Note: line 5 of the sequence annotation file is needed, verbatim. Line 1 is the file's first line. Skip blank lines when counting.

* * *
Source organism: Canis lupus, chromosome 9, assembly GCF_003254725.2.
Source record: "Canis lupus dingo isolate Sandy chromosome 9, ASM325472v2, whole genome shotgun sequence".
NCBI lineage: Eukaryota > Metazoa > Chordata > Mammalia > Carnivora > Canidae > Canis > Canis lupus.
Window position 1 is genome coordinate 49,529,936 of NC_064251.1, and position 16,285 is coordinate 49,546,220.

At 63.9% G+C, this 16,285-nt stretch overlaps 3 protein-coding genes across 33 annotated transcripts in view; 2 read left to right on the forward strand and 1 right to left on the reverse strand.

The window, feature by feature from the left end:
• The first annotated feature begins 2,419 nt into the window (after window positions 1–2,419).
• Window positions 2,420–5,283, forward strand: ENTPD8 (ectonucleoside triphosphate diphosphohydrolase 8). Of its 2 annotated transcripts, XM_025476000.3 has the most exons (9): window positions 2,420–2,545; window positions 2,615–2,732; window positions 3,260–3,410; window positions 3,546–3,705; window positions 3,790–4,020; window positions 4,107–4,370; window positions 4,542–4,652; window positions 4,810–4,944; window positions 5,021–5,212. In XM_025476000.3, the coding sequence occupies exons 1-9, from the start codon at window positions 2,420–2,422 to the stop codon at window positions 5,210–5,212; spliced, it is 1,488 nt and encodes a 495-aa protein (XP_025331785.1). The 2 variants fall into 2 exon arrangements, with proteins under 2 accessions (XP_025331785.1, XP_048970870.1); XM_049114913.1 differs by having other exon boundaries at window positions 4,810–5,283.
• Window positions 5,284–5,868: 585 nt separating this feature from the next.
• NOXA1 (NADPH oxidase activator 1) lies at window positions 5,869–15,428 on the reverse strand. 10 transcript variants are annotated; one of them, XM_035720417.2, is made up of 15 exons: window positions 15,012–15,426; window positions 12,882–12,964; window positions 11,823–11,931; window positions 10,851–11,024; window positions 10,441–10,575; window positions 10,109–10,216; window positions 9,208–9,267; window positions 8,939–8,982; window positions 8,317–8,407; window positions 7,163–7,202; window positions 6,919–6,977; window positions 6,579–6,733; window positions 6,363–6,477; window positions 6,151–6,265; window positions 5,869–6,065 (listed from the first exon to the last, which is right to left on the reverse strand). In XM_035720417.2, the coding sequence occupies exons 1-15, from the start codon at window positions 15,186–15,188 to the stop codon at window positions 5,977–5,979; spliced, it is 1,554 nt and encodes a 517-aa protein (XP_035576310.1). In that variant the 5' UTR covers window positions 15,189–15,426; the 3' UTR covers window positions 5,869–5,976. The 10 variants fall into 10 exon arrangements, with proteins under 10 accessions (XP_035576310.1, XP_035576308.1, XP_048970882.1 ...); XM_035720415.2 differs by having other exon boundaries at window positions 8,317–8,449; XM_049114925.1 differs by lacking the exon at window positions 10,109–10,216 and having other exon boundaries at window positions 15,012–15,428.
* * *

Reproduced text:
At 63.9% G+C, this 16,285-nt stretch overlaps 3 protein-coding genes across 33 annotated transcripts in view; 2 read left to right on the forward strand and 1 right to left on the reverse strand.